Stacey Copeland hopes to return to the ring as soon as possible after a lengthy set back due to an operation after her Commonwealth bout in 2018.

Copeland received her renewed licence earlier in the year but has been forced to push back, what would be, her sixth pro fight until government restrictions are eased on boxing.

In the mean time she has been keeping herself as fit as she can while she remains absent from her trainer and the gym. 

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“You can’t be in intense training because you not in the gym with your coach but also it would be too soon mentally and physically because you could burn out, it might be months before some of us box. 

“I think its more about keeping up fitness, keeping muscles firing. In really fortunate that my boyfriend is doing pad with me so at least I’m able to do sports specific things because even if you’re doing loads of running punching is different and you go through all those muscle aches again so hopefully it’s not too bad, in that sense, but also its important just for wellbeing at the moment and if I don’t exercise I very quickly get unhappy so there’s the side of it for sport

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“I want to keep my body going, staying fit and so on but also for my mind and my general wellbeing, it massively helps me when I stay active. So this has enabled me to do lots of different stuff like going on bike rides, long walks, playing badminton in the garden, all sorts of activities.”

Boxing has long played a part in Stacey’s life with her father, Eddie Copeland, also competing in the sport but she was unable to make an impact in the sport due to rules on women’s participation in boxing.

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“My dad was a boxer, my grandad ran our boxing gym so I just loved it. They took me to the gym when I was 6 or 7 years old and I absolutely loved it but there wasn’t any opportunities to box at that time so I had to wait a while.

“In the mean time I played football so I was really fortunate to have so great opportunities in football, playing for England, playing in American and in Sweden. By the time I got back boxing was legal by then with the national championships and there was talk of it coming to the olympics. So I had my first competitive fight in 2011 and it went from there.”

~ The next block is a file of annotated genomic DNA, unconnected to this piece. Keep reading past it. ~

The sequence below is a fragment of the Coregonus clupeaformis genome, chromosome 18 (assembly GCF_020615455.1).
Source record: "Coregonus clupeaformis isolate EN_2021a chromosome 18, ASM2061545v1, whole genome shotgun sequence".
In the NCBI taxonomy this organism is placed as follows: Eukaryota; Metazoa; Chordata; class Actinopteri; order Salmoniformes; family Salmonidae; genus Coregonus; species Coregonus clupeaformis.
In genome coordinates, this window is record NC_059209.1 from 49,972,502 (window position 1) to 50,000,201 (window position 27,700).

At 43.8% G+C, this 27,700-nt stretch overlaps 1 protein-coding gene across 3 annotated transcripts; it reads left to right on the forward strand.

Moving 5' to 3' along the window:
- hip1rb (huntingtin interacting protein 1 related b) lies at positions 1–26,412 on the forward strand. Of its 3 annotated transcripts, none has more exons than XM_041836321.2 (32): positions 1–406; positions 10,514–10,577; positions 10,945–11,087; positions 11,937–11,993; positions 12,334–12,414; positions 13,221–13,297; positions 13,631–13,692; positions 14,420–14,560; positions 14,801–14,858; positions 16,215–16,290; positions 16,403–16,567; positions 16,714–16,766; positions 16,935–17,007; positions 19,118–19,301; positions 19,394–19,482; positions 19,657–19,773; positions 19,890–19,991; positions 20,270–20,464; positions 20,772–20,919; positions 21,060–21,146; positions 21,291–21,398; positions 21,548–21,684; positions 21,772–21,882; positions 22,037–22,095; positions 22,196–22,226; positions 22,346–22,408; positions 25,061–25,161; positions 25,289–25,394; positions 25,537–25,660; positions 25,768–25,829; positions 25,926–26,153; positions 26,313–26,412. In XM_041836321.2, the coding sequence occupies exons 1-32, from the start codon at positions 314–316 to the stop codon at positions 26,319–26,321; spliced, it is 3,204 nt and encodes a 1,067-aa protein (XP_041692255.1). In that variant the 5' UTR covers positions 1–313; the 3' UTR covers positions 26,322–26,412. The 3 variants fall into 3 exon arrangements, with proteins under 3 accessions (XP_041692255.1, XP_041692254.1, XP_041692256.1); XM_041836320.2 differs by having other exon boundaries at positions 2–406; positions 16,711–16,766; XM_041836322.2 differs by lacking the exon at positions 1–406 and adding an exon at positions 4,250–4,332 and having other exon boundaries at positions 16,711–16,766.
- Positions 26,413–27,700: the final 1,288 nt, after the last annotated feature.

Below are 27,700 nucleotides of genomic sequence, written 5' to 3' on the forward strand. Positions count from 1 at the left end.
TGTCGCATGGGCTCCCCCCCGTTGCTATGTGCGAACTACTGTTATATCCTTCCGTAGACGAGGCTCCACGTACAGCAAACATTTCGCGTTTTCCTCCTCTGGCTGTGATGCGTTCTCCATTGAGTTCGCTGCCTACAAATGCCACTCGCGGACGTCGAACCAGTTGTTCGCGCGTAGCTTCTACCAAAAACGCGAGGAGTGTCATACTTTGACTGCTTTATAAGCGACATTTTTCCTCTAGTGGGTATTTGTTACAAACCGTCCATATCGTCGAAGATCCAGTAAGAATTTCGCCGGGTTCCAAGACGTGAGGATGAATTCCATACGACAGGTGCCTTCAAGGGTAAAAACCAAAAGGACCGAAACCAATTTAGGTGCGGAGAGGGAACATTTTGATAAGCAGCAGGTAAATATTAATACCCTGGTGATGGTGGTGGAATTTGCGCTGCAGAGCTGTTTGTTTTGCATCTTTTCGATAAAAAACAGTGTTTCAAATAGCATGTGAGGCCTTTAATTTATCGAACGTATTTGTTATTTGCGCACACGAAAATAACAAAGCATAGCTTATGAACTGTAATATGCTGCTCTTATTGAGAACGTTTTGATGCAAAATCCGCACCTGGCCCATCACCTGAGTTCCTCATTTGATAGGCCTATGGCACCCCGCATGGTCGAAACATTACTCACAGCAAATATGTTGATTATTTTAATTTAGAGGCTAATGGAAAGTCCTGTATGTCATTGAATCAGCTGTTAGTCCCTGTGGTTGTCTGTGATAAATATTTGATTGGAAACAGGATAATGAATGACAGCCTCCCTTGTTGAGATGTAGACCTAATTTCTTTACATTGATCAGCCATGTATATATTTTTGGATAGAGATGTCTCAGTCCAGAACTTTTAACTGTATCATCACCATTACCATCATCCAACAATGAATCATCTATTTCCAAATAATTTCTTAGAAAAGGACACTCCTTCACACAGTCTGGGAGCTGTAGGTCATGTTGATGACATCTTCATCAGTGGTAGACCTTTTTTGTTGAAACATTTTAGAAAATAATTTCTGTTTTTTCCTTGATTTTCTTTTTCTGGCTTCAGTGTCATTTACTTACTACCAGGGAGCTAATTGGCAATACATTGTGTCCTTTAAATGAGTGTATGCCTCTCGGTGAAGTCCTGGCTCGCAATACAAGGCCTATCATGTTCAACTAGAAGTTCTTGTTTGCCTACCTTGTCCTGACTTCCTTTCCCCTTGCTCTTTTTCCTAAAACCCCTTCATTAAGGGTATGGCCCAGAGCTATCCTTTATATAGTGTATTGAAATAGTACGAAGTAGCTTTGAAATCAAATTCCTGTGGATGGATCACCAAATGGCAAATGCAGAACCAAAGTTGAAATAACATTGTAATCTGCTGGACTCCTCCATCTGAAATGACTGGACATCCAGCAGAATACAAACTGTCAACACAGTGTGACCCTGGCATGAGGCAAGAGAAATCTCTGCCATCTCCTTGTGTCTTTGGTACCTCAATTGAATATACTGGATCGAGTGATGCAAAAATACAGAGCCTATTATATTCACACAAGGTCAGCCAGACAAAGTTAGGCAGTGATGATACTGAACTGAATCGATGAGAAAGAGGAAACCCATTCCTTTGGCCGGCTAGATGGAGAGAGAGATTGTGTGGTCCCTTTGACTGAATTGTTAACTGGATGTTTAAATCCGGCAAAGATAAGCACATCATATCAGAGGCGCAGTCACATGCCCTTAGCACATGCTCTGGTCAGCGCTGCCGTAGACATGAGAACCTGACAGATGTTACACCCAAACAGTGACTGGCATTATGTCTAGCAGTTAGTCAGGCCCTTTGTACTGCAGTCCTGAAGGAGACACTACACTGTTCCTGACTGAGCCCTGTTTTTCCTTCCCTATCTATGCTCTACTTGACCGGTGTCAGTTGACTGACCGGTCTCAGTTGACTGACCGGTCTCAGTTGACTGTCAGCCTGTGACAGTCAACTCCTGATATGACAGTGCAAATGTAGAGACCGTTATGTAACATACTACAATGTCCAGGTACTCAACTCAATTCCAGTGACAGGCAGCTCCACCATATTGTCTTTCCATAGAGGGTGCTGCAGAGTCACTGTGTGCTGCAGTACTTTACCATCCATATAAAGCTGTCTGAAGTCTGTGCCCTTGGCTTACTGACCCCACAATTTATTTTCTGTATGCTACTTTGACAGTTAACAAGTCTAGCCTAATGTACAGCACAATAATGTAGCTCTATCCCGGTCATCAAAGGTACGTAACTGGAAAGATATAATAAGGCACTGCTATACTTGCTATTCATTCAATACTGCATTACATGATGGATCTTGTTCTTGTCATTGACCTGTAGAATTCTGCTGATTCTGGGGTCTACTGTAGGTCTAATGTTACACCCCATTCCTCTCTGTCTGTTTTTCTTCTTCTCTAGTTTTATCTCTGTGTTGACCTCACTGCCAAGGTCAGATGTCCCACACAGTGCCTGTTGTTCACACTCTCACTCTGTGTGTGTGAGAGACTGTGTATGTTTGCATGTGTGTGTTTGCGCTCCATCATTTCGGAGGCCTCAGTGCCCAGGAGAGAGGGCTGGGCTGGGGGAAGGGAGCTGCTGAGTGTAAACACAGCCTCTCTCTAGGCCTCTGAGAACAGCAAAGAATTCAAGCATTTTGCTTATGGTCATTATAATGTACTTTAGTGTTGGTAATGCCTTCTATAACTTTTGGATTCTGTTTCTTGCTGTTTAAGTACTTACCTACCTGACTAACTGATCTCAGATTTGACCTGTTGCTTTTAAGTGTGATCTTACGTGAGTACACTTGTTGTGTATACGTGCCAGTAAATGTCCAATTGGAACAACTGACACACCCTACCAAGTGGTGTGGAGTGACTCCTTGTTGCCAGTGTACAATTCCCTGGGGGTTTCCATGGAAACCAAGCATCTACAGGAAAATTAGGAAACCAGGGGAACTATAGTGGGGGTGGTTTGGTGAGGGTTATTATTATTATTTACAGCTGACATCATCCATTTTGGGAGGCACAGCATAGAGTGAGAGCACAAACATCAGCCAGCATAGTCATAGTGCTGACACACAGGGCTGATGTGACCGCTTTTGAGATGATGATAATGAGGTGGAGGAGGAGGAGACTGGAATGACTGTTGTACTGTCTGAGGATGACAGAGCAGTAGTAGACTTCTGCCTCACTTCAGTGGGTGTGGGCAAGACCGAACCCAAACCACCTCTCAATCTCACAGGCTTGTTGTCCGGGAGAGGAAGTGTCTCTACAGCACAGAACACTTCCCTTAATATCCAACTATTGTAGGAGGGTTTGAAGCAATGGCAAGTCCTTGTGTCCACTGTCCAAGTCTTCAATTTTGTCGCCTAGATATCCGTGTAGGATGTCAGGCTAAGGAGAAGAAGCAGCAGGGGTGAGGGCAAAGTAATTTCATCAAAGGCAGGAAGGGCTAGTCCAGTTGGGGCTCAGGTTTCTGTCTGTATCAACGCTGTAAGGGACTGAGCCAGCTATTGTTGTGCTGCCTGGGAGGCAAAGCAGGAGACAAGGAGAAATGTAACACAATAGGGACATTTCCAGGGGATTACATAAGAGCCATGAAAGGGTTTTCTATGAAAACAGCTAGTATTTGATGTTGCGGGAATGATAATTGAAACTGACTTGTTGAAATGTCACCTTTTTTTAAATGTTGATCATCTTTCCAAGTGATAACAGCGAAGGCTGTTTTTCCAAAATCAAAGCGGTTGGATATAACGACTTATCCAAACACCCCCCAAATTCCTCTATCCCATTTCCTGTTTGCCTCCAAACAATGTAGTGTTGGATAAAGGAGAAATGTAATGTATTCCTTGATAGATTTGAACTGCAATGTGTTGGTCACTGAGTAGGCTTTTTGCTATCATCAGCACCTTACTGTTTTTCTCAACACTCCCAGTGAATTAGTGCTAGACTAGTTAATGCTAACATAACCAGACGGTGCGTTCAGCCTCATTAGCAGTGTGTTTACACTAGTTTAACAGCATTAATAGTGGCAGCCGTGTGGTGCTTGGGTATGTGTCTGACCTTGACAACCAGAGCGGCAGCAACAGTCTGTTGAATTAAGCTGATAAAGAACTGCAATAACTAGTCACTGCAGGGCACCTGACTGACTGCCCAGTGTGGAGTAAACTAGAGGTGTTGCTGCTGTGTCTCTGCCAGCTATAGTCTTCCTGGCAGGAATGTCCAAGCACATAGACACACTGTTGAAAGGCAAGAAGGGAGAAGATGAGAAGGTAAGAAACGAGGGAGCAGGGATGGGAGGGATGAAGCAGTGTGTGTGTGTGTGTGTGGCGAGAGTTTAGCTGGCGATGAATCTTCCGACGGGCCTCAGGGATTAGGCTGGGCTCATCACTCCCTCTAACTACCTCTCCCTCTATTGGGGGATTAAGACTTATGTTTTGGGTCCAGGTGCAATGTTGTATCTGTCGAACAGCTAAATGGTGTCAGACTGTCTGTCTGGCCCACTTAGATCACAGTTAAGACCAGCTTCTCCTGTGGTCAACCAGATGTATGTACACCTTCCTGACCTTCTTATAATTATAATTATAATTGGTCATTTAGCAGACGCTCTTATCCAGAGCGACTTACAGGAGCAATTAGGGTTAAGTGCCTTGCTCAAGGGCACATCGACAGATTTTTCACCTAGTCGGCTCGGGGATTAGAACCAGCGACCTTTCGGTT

The change in opinion towards women’s involvement in boxing was huge and is allowing a new crop of fighters to come through with a larger backing, particularly from Eddie Hearn and Matchroom Boxing.

Copeland believes this exposure is vital in order for the women’s side of the sport to increase interest and participation.

“If more good female boxers are visible then more people see that pathway they can follow and they become role models, even if its not something you want to do yourself you will be aware that they are there. In some cases its not that they haven’t been there its that people haven’t been give the chance to see them. 

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“Of course it’s existed, there have been many great female boxers for years but we haven’t been able to see them but now we are which raises that awareness of profile so people know there’s a pathway there and hence we are seeing a rise in participation. 

“I think attitudes are starting to change, there are definitely more opportunities, there has been a huge shift in what’s available to female boxers.

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“I think for me sport is one of the most powerful things on the planet for bringing positive change. It can help other areas of society and improve perceptions and create opportunities for people because what we see happening in the ring or on the field of play is raw emotion and if we see someone doing that who looks like us or doesn’t it does change our perceptions of those groups.”

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